It is 3:30am and we are both awake. There are storms coming in from Florida and there have been warnings of them all week as a cold front stretches from Miami all the way to North East Honduras. There is talk of 40knot winds, high seas, heavy rain, tornadoes and that always comforting phrase ‘deadly cloud to surface lightning strikes’.


Granted, not all of it is meant to be heading this way but the front seems to be coming to us sooner than expected. We are at anchor, on a tiny dot of an island, Cayo Zaza de Fuera, which has no inhabitants other than strange jellyfish, parrots and pelicans. Our only human company is the crew of fisherman on a few, small rusted boats that anchored here too.


We were sound asleep and were woken by the wild strobe lighting coming through every hatch. So we sit in the cockpit, our handheld VHF radio safely in the oven, counting seconds between flashes and thunder. The lightning seems to be coming from every direction, in big, sky-spanning flashes and also forks that reach down to the water. Yet there is hardly any wind yet and no heavy rain. The night is all the more spooky for the thick clouds obscuring most of the stars. It’s strangely beautiful though, the sky suddenly blindingly bright, the trees and fishing boats lit up in flashes, the birds calling nervously to one another – even the fish seem to be leaping to the surface to find out what is going on. We both silently alter our plans to leave for Casilda in the morning – a 35 mile passage through reef channels in seas whipped up by a night full of storms and howling wind does not sound like fun.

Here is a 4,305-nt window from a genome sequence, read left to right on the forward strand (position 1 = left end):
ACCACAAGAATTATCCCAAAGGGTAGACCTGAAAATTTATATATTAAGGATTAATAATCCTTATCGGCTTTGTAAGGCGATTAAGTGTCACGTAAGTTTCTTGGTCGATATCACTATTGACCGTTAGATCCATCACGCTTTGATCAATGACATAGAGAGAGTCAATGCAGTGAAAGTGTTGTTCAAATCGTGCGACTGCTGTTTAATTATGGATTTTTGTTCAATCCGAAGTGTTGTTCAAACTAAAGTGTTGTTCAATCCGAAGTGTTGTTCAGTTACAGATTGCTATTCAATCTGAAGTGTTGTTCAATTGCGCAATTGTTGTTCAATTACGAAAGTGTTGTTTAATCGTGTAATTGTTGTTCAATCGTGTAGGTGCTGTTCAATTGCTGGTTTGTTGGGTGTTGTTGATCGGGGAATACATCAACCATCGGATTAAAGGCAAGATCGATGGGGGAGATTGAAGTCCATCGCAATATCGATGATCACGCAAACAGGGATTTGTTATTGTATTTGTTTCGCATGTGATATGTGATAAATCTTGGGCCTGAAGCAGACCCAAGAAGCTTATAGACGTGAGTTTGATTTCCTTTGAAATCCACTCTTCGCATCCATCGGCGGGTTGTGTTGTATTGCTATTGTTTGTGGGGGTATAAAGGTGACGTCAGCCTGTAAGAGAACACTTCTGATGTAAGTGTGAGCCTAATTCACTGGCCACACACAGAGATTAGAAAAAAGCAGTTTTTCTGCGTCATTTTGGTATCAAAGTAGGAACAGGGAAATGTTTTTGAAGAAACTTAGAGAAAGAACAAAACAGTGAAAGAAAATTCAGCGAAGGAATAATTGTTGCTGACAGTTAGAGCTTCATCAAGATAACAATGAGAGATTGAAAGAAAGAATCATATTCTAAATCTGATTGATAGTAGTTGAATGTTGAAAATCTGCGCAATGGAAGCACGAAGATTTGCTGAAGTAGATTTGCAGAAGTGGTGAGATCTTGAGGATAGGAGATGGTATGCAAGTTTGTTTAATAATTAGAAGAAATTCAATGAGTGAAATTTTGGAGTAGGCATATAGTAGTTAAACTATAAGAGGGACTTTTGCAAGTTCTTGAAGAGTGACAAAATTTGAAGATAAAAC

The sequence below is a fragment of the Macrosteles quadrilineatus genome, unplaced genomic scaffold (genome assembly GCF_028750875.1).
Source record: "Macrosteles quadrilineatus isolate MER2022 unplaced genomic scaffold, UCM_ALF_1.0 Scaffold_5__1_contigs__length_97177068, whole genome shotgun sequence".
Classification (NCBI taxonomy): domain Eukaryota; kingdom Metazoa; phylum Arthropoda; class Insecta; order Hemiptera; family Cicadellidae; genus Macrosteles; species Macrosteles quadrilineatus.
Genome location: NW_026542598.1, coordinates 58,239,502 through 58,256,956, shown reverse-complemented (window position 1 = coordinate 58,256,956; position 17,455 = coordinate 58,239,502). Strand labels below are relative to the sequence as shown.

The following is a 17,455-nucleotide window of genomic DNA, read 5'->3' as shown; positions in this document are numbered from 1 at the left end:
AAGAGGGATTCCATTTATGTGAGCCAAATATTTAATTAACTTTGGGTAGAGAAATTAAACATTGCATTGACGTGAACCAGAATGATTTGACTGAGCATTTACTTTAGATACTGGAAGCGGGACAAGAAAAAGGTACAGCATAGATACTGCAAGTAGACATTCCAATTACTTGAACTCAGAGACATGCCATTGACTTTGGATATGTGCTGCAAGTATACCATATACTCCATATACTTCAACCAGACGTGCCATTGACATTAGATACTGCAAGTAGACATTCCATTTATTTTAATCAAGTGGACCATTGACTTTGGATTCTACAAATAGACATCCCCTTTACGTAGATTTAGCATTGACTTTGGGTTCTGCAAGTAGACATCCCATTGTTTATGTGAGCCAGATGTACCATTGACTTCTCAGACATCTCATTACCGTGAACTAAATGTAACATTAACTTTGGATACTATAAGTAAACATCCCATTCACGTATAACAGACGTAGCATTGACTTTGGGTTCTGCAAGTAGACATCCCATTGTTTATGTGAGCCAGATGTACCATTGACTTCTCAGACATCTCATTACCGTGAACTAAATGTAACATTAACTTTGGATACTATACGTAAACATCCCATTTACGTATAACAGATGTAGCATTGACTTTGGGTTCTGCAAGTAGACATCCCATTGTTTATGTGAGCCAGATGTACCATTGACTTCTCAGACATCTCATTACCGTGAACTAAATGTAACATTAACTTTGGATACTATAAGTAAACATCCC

Fortunately for us, we’re not any of those unlucky few caught out on the ocean; we are anchored safely, in a sheltered lagoon, in water so shallow that we won’t even have issues with swell. We take one last glance at the top of the mast, easily the tallest thing for miles around, and go back to bed.